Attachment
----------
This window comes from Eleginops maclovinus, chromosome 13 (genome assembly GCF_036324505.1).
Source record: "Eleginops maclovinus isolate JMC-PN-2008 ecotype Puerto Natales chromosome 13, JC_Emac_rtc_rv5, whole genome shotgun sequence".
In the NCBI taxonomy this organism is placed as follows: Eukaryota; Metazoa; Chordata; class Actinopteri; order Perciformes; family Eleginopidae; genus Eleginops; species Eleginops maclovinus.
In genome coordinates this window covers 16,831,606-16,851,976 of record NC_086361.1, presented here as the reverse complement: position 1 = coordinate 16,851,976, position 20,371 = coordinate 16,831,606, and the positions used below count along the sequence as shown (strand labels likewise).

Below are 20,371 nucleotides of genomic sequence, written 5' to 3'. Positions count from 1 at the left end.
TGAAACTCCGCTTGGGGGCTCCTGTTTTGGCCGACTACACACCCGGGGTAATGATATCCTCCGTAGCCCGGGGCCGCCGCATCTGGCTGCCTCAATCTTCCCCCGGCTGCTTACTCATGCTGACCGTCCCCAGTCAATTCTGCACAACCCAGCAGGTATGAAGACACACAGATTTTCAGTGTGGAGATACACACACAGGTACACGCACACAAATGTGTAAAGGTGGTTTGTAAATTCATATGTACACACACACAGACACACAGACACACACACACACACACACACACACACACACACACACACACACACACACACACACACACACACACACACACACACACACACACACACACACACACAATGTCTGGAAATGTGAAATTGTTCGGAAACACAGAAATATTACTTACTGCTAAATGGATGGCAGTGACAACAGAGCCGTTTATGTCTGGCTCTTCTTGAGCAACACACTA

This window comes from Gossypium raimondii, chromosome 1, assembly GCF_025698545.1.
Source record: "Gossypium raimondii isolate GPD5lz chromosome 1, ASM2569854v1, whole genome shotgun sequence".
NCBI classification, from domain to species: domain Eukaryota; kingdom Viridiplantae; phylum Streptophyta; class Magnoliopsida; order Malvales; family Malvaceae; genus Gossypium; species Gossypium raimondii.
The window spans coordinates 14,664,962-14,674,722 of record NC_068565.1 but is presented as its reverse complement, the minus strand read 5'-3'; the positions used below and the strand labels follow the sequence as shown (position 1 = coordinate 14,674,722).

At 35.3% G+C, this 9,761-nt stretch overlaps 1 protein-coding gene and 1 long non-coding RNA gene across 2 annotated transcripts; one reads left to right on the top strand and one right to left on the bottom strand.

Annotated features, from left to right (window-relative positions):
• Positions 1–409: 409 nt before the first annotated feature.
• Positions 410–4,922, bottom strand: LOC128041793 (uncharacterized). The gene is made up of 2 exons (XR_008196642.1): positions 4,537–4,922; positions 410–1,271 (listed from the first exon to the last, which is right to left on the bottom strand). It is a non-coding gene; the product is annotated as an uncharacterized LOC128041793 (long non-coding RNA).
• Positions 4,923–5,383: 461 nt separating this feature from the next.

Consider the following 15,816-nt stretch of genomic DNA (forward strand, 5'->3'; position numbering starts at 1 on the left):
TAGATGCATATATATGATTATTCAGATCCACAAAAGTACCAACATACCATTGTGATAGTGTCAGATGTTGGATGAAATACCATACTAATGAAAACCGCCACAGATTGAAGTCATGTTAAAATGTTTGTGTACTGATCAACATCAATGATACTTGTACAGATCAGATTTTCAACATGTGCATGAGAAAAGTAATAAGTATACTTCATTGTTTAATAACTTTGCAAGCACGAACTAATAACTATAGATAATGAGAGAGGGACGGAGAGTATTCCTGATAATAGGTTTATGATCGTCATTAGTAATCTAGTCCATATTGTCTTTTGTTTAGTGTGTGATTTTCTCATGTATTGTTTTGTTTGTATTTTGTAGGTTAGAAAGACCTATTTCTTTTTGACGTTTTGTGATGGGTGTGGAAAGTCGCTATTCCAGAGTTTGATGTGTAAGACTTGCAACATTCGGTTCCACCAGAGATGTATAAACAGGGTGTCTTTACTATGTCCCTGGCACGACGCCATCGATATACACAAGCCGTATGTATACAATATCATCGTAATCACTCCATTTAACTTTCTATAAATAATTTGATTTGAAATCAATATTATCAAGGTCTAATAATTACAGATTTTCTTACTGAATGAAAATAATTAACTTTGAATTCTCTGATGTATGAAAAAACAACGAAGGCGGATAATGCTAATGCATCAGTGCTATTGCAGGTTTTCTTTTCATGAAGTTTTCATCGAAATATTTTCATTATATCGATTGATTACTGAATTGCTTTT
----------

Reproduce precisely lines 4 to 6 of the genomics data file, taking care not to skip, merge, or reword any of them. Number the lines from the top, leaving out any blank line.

In genome coordinates this window covers 16,831,606-16,851,976 of record NC_086361.1, presented here as the reverse complement: position 1 = coordinate 16,851,976, position 20,371 = coordinate 16,831,606, and the positions used below count along the sequence as shown (strand labels likewise).

Below are 20,371 nucleotides of genomic sequence, written 5' to 3'. Positions count from 1 at the left end.
TGAAACTCCGCTTGGGGGCTCCTGTTTTGGCCGACTACACACCCGGGGTAATGATATCCTCCGTAGCCCGGGGCCGCCGCATCTGGCTGCCTCAATCTTCCCCCGGCTGCTTACTCATGCTGACCGTCCCCAGTCAATTCTGCACAACCCAGCAGGTATGAAGACACACAGATTTTCAGTGTGGAGATACACACACAGGTACACGCACACAAATGTGTAAAGGTGGTTTGTAAATTCATATGTACACACACACAGACACACAGACACACACACACACACACACACACACACACACACACACACACACACACACACACACACACACACACACACACACACACACACACACACACACACACAATGTCTGGAAATGTGAAATTGTTCGGAAACACAGAAATATTACTTACTGCTAAATGGATGGCAGTGACAACAGAGCCGTTTATGTCTGGCTCTTCTTGAGCAACACACTA